@ivanpk1: You'll NEVER get the same exercise on an eBike. People are always saying "You'll get the same workout, but you'll go farther." Nope. Not true. You'd have to push SO HARD to get your heart rate up on a climb and sustain it like you would on a regular bike.
  • 1 0
 @Evo6: Indeed.
Maybe not everyone. But for me this is true.
  • 45 1
 "When Kaz tested the previous Specialized Kenevo SL, he was left scratching his head wondering who exactly the bike was for" - these SLs are for people that still want a really good workout, enjoy pedaling, ride with very fit acoustic riders, and want a bike that feels almost normal on descents. Had a full power Levo, the previous gen SL, and now the new Levo SL and it's one of the best bikes I've owned period in 30+ years of riding. It allows my now out of shape butt to still enjoy riding the couple times a month I'm able vs feeling like I'm dying on these steep PNW climbs
  • 28 1
 100%. The SL e-bikes are exactly what I would want. They will handle and feel very similar to the regular bike while allowing me to double my laps for a given ride and/or take the sting out of some of the more brutal climbs in my area.

These bikes are way more appealing to me than a full powered, full weight e-bike for a.) where I live, b.) the amount of time I have available to ride in a given week.
  • 21 1
 I have the Kenevo SL and it's the perfect balance of still feeling like I'm getting a workout while getting 3x the amount of tech DH laps in and not feeling like I'm dragging a bowling ball around my BB when I'm cornering.
  • 5 0
 @braap299: Me too, and I agree 100%
  • 8 1
 I just test rode a Levo Comp Alloy ... loved it... I am a PNW rider too & getting up the 5 mile slog to the summit at Alsea Falls would be heaven on that bike.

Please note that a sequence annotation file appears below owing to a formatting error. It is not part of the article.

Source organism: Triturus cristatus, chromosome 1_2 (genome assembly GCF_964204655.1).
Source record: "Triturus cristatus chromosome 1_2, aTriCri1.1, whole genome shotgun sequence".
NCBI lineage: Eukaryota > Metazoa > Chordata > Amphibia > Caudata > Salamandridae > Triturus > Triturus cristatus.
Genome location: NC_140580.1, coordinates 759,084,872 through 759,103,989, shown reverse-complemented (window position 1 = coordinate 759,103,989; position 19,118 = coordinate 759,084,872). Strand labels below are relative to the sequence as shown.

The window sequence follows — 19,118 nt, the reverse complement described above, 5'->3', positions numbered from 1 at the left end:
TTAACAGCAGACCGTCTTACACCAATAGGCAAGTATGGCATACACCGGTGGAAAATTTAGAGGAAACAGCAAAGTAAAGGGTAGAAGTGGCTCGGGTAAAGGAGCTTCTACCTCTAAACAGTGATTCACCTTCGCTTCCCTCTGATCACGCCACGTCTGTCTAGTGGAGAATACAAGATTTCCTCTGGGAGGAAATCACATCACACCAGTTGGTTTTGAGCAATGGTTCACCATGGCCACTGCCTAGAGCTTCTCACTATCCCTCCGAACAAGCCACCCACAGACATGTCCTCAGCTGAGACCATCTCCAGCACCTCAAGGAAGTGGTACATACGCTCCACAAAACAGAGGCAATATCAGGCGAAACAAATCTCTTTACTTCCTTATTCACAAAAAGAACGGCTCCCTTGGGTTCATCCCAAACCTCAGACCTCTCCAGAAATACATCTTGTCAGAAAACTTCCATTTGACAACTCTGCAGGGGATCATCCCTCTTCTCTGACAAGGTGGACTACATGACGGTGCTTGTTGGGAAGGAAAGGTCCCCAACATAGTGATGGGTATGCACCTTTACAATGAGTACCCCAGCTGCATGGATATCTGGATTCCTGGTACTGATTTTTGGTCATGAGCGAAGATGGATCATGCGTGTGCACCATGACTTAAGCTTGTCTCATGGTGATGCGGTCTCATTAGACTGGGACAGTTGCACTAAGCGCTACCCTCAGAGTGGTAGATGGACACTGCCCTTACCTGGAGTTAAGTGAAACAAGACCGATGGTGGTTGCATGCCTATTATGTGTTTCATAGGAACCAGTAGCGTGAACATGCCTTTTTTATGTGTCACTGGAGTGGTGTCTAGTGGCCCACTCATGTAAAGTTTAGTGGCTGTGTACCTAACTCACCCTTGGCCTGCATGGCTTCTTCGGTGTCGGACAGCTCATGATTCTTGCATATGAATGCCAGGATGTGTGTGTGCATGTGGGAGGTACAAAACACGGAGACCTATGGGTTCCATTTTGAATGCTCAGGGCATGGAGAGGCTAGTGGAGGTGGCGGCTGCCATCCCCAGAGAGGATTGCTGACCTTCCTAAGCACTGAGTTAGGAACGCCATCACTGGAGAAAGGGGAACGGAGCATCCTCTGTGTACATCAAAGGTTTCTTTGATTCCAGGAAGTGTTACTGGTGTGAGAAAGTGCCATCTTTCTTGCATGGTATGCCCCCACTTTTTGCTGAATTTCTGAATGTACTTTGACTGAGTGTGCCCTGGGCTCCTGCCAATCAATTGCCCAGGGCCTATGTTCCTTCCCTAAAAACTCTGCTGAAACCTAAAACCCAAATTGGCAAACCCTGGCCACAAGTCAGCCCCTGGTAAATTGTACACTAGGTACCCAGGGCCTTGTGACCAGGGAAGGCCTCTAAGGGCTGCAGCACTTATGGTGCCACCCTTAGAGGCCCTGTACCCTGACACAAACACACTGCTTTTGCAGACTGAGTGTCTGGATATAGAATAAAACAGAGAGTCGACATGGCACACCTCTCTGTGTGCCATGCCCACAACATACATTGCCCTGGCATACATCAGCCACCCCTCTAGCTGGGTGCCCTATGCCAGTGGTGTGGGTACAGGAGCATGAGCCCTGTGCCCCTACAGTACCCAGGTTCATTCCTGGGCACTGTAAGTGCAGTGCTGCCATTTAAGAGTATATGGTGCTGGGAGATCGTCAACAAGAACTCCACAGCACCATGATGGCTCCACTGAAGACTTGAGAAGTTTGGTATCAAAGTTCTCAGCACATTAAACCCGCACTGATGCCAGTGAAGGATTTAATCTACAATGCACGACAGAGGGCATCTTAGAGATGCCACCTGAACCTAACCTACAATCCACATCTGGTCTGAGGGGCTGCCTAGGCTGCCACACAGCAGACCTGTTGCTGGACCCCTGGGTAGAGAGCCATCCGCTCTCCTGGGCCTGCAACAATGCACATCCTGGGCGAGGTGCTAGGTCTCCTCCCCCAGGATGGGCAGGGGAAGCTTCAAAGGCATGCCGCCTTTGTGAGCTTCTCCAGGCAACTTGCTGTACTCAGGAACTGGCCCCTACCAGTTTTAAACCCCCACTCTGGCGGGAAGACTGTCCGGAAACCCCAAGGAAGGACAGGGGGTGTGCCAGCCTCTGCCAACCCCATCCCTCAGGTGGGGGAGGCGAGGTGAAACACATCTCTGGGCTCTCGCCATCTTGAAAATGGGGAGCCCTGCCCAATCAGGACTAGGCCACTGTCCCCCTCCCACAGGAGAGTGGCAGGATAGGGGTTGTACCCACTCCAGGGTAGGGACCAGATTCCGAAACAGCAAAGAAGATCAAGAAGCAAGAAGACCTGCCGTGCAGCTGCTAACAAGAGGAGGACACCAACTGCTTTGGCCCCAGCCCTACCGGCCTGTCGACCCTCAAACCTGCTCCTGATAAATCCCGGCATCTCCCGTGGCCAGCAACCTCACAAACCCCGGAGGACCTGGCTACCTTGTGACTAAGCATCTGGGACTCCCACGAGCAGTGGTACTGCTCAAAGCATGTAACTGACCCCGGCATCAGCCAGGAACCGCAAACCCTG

• 1 0
 Where do you ride in the PNW?
  • 2 0
 @Tigergoosebumps: Portland area mostly with VERY occasional 3-4 hr road trip destinations. Work/life/kids are the reason ebikes have consumed me. Was riding ~50 miles a week in Colorado (GJ/Fruita area), never even thinking about ebikes, now lucky to get 25 miles a month and very thankful for ebikes. Hoping to ride in your area (Port A) one day
  • 4 13
flag rzicc (Nov 8, 2023 at 13:48) (Below Threshold)
 @tipsword: haha.. stop with your 4 mile climb and 1000 ft of vert! thats not a climb
  • 11 0
 @rzicc: Man I see your point ... your picture is epically bigger than anyone else's ... jeez, sorry man, my bad ~ what was I thinking??? mother of god was I ever wrong ... I mean clearly I'm clueless and unaware how biglier your ascents must be than my fat 61 year old broken up veterans ass ... AND the downhill ~ ((face palm)) ~ the down hill I have no words for the technical steep that is your descent, it's so past vertical that it sucks matter from black holes like you evacuating Boston cream from a doughnut ... epic!

Can I please have your autograph for my collection?
  • 1 0
 @jeffreylj: Have you been out to Silverfalls? SATA has been doing a ton of work since the fires.
  • 1 0
 @tipsword: haven’t been there to ride only waterfall hikes but planning to since it’s only about 45 miles from us. Thinking it would be a great place to take the family (they don’t ride) as they can stay entertained with the various falls while I ride
  • 2 3
 I see sl ebike differently, but i'll try at least another one before judging. So far with the Orbea Rise, i feel they suck on the uphill compared to full power ebikes, even tho they feel more natural, but they suck on the way down, you have the extra weight and lost agility, but not the power of a real ebike, at that point i'll stick to my Mountainbike
  • 2 0
 @nicoenduro: No dice. SL like the Kenevo SL feels way better and more natural than a full power ebike.
  • 2 0
 @lwkwafi: I’ll see if I can try one somewhere
  • 1 7
flag rzicc (Nov 9, 2023 at 3:08) (Below Threshold)
 @tipsword: someone is super sensitive....
  • 5 0
 @rzicc: if you're insecure, there are solutions. Flexing on what other people consider climbs isn't one of them.
  • 1 4
 @ultimatist: see above...
  • 23 1